In contrast, the diagnostic agreement was good between the visually assessed LVEF using the US and TTE (Kappa: 0.75; CI 95%: 0.63 to 0.87). Similarly, the visually assessed LVEF using the US and TTE was in agreement with the measured reference values (Kappa: 0.75; 95% CI: 0.64 to 0.87 and Kappa: 0.70; 95% CI: 0.59 to 0.82, respectively). When compared with the reference LVEF, the visual assessment using the US overestimated LVEF in nine patients and underestimated LV systolic function in a single patient (Table 2). Similarly, TTE led to visually overestimate LVEF in 12 patients and to underestimate LV systolic function in 8 patients when compared to reference measurements (Table 3). When the reference LVEF was in the normal or increased range of values, LV systolic dysfunction was erroneously identified in only three patients. Regardless of the ultrasound system used, most inaccurate visual assessments of LVEF were related to an inadequate evaluation of the severity of LV systolic dysfunction or to the erroneous distinction between a normokinetic and a hyperkinetic LV (Tables 2 and 3).

Table 2. Visual assessment of left ventricular ejection fraction (LVEF) using the ultrasound stethoscope*

Table 3. Visual assessment of left ventricular ejection fraction (LVEF) using the full-feature ultrasound system*

Discussion

In this study, LVEF could not be accurately predicted in ICU patients by the sole physical examination and the knowledge of a previously determined LVEF value failed to significantly improve the clinical judgement of the front-line intensivist. In contrast, the herein tested new generation US allowed an accurate semi-quantitative assessement of LVEF when compared with standard TTE, during a focused, rapid-to-perform examination.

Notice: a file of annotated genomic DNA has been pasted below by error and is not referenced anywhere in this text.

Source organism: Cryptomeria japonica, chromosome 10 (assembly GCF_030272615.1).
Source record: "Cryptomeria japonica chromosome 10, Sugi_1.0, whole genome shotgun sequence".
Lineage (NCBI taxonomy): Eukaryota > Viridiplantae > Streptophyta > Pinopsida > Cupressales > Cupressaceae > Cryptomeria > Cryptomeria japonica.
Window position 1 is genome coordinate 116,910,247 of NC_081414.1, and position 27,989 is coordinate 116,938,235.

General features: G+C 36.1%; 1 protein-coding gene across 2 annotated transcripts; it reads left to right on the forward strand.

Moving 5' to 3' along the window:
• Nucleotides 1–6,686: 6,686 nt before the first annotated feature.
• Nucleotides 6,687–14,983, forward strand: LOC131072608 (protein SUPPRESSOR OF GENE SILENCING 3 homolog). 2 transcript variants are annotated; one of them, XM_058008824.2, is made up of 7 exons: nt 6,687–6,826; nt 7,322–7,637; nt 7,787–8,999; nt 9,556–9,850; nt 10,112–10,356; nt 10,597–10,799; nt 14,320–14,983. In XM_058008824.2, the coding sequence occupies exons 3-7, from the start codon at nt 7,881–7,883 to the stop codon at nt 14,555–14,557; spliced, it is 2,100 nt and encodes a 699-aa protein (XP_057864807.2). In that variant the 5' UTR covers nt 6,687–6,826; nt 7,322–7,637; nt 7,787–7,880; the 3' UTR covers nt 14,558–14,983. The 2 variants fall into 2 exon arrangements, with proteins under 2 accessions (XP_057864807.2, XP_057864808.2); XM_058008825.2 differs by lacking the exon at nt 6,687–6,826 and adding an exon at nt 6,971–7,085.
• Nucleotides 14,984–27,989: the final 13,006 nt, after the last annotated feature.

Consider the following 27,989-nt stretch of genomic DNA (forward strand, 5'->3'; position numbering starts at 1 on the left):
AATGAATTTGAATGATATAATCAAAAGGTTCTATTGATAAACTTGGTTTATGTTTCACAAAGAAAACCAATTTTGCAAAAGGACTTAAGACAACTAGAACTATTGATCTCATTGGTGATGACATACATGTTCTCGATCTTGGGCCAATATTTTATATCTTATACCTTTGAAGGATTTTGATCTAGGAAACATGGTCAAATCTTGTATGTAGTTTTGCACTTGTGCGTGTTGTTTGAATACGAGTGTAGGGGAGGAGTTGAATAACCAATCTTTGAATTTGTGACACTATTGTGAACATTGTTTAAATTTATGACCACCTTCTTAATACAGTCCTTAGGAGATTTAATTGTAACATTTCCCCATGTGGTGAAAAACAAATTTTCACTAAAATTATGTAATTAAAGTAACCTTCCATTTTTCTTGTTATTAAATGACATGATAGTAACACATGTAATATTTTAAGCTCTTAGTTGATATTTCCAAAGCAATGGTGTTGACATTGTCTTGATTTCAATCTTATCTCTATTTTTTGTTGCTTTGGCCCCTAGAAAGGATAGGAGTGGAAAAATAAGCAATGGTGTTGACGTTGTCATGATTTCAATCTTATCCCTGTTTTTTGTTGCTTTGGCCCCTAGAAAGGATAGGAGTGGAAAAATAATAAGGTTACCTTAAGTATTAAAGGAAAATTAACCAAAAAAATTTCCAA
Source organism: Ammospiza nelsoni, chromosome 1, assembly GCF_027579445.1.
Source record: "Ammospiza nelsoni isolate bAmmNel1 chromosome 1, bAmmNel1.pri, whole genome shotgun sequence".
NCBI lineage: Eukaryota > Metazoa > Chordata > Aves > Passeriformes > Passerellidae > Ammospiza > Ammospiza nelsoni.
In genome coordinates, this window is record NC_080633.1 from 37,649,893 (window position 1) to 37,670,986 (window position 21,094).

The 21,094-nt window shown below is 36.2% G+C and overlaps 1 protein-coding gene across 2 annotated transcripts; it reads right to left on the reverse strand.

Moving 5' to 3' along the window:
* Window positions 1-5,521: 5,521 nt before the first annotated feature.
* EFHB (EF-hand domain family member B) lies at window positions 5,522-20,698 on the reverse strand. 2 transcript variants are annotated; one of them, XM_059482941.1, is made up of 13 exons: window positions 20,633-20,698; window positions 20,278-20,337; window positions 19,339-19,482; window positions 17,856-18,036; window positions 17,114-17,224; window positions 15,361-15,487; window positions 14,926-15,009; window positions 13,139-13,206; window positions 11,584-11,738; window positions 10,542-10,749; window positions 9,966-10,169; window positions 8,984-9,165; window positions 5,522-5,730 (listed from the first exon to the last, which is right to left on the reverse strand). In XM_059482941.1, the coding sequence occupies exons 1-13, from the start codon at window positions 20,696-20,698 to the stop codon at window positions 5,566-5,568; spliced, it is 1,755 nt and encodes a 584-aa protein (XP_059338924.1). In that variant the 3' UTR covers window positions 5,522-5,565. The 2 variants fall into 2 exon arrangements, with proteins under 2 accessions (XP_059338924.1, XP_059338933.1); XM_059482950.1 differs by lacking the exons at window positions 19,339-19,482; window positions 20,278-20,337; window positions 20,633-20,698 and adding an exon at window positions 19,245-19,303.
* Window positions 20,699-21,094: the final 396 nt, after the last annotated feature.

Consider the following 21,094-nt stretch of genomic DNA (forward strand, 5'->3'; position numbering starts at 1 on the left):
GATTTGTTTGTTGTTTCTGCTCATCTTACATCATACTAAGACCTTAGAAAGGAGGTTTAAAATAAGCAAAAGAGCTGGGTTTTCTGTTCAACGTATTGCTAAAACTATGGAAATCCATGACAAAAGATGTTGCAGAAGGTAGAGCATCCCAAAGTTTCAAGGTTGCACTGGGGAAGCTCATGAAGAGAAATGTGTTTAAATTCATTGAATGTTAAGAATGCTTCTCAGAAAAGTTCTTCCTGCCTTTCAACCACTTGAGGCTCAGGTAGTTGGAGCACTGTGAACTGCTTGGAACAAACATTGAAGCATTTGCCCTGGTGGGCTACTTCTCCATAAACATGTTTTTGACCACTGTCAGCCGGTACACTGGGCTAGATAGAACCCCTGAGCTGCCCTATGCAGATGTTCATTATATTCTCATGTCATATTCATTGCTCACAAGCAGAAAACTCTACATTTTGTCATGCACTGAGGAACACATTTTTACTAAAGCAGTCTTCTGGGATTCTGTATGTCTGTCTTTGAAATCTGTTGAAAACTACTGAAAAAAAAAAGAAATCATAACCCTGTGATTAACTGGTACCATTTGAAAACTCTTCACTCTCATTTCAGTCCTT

Previous studies have long shown that physical examination was inaccurate in predicting the hemodynamic status of ICU patients (for example, cardiac index, cardiac filling pressures, systemic vascular resistance) when using right heart catheterization as a reference. In these series, the cardiac index was adequately graded as low, normal or high in only approximately half of the cases when compared to measurements obtained by the thermodilution technique [1,2]. Similarly, front-line intensivists adequately predicted LVEF in only 64 of our patients (68%), as reflected by a poor diagnostic agreement between the clinical assessment and the reference LVEF value. Importantly, the use of an US as an extension of the physical examination markedly improved the clinical evaluation of cardiac function. In a systematic review of the literature, Badgett et al. [11] reported that the performance of the physical examination for detecting a decreased LVEF or increased LV filling pressure was fairly poor in ICU patients, with an overall sensitivity and specificity of 54% and 69%, respectively. In the present study, the sensitivity and specificity of the clinical examination to identify a decreased LVEF were slightly higher (60% and 83%, respectively). Interestingly, the knowledge of a previous LVEF value failed to significantly improve the clinical judgement in our patients. This result is presumably related to the frequency of transient LV systolic dysfunction in ICU patients who sustain acute insults [16,17] and to the beneficial effects of ongoing inotropic support which may have variously improved LV systolic function.